An athlete who sets an example

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I don’t watch a lot of hockey any more. Almost none during the regular season, come to think of it. But I follow the playoffs a little more closely, especially when the games involve Canadian teams. In my admittedly wildest dreams, I want to see a Canadian team play a small-market team like Nashville in the Stanley Cup finals, just to see the American television viewership dry up like a Gary Bettman smile.

Having grown up listening to more sports of all sorts on the radio, and reading about them in newspapers, though, I’m still a stats guy, and I always check out box scores and summaries of all the major sports. They are, usually, more interesting that the reporting of the games, as a rule, and certainly more entertaining than the idiocy that passes for comments on Internet web sites.

The great thing about sports, though, is that there are always compelling stories and anyone with a heart would have enjoyed one I came across the other evening. The Ottawa Senators are not a team I follow closely, but I do love to watch defenseman Erik Karlsson play, and I have been amazed by the team’s resiliency this year, particularly in the playoffs. They simply never seem like they can be counted out.

The story that caught my eye was on the TSN web site and it was written by Ian Mendes. In the feature, Mendes wrote about Kyle Turris, one of the better Senators’ players. Turris, at the request of a former teammate, took on the role of honorary captain of the Capital City Condors five years ago. The Condors are a team of special needs kids, and Turris hasn’t just been a figurehead who shows up once a year to sign autographs. He and his wife, Julie, have become active supporters, attending events and getting to know the players and their families.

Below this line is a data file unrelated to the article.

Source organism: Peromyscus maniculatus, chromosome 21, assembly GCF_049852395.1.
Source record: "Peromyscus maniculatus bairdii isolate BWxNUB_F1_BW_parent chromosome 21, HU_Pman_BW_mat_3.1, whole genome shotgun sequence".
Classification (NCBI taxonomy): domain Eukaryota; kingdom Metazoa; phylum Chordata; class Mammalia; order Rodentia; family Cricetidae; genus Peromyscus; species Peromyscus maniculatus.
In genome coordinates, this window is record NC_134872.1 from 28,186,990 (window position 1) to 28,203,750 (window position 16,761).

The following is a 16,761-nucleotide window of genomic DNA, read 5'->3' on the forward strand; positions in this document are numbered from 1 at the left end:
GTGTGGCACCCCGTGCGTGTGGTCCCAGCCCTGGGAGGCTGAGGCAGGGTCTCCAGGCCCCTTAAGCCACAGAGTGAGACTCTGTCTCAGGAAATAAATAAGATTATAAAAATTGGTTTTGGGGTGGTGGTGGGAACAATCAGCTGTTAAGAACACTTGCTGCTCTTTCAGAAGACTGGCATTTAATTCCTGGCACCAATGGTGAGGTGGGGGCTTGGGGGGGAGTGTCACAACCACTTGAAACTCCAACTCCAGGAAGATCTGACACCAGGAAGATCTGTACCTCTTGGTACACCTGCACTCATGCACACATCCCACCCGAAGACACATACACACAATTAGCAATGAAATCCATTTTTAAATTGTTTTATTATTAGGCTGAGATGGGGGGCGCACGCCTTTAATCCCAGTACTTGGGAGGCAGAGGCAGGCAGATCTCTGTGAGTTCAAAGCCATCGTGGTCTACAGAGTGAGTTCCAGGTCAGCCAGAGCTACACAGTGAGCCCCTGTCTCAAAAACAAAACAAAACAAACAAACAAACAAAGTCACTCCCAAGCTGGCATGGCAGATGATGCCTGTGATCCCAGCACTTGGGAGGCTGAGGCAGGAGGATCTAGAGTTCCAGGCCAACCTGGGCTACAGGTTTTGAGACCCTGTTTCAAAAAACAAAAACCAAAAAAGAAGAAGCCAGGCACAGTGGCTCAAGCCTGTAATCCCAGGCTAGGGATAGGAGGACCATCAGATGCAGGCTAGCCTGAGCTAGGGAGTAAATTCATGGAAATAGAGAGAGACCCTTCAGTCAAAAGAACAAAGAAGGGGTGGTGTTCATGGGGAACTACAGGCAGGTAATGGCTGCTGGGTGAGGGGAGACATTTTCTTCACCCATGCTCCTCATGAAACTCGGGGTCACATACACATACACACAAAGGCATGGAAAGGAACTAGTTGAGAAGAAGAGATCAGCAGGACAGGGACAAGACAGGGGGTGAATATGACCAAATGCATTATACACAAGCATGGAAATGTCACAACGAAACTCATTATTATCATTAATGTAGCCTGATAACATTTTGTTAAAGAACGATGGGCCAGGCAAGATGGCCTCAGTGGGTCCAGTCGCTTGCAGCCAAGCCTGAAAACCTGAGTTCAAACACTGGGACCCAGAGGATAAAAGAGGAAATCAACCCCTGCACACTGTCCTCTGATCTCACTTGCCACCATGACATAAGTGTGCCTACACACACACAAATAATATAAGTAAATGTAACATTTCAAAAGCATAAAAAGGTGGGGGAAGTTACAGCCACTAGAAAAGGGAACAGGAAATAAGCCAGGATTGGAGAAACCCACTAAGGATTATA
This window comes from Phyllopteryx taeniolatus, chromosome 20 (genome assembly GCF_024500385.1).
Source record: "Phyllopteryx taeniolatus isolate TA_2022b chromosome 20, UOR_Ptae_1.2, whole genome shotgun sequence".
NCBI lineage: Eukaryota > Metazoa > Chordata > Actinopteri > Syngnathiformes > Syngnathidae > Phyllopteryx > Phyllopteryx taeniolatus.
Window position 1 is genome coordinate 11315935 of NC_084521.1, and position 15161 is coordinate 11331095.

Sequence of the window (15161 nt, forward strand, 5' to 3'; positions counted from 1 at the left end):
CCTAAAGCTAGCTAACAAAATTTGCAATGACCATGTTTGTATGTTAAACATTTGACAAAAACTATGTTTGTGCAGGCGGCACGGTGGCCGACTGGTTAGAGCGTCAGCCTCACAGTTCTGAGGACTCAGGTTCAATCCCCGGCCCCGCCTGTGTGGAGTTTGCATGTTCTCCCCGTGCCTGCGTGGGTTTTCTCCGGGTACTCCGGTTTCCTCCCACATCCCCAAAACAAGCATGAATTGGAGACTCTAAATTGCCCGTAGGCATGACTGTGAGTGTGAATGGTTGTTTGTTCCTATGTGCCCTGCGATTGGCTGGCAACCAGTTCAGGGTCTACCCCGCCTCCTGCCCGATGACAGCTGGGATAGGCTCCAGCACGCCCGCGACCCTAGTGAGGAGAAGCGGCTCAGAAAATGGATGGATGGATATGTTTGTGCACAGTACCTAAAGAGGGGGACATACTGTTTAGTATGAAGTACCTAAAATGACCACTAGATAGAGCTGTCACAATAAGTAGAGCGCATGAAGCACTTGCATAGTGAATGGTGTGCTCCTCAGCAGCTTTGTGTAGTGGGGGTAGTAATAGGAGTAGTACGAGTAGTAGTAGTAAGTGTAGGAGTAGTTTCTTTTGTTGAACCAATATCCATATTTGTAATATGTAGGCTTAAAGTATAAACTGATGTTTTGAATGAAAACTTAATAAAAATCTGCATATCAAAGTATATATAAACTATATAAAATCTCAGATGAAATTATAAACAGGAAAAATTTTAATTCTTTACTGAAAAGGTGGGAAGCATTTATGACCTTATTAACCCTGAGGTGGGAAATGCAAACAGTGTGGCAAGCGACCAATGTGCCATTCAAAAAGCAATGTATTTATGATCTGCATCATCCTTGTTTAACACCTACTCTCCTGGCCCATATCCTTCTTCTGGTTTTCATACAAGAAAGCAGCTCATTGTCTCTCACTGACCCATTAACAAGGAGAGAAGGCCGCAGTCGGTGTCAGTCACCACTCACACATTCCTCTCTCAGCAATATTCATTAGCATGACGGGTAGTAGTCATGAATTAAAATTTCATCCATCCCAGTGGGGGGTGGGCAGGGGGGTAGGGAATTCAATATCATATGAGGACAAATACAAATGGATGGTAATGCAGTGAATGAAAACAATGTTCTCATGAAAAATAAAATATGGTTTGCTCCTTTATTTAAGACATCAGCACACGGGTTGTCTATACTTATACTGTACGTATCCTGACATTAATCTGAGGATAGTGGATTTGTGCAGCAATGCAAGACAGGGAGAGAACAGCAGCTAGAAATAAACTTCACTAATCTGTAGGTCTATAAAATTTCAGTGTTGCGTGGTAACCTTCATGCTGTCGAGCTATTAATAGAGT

Consider the following: At his first meeting with Condors co-founder (Jim) Perkins in the fall of 2012 in a tiny Italian deli in Kanata, Turris asked a lot of questions about the relatively small organization. As the meeting concluded, Turris asked to take a copy of the team yearbook, which featured headshot photos of all the kids.

The following week, Kyle and Julie showed up to the Condors first practice of the season. To the amazement of everybody, the couple was greeting each player by name – even though they had never met the kids in person before that date.

Condors organizers were baffled by their knowledge of the kids and approached them to ask how they could possibly know the names of children they had never met before.

Julie explained that after Kyle brought the yearbook home after the initial meeting with Perkins, the couple decided to spend several hours learning and memorizing the names and faces of each child in the book. They felt it would make the kids more comfortable if they were greeted individually. It’s a story that is still passed around the Condors circles with disbelief five years later.

In all honesty, I teared up reading that. I had done the same memorization thing with Angela’s family photo when we were dating, wanting to be able to recognize her many siblings when I met them. I had a vested interest because I wanted to make some sort of positive impression. Kyle and Julie Turris did so because they knew how much it would mean to those players.

Fast forward to last Saturday evening. The Condors were holding their season-ending banquet and the Senators were playing game five of their playoff series against the New York Rangers.

According to Mendes, Perkins announced that Turris would not be attending. “He kind of has something else going on,” he said, and the room filled with laughter.

Some of the Condors watched the game on a laptop, and started a “Go Sens Go!” chant as the regulation time drew nearer, with Ottawa down 4-3. The resilient Senators tied the game with their goalie pulled and, shortly after overtime started, Kyle Turris scored the game winner.

Turris did his post-game interviews, showered and dressed, and then he and Julie headed straight to the Condors’ banquet, surprising everyone in the room.

I’ve never been in an environment like that,” Perkins told on Sunday. “The place just exploded. It was like nothing I’ve ever seen before.

So here was a guy who makes a lot of money, having just scored the goal that every player dreams of, and he rushes away from his team and the post-game celebration so he and his wife can attend a banquet for special needs hockey players.

Win or lose this series or the next, the Ottawa Senators, and all of Canadian hockey for that matter, have a genuine champion in their midst. Good on Kyle and Julie Turris, and good on Ian Mendes for telling the story so well.



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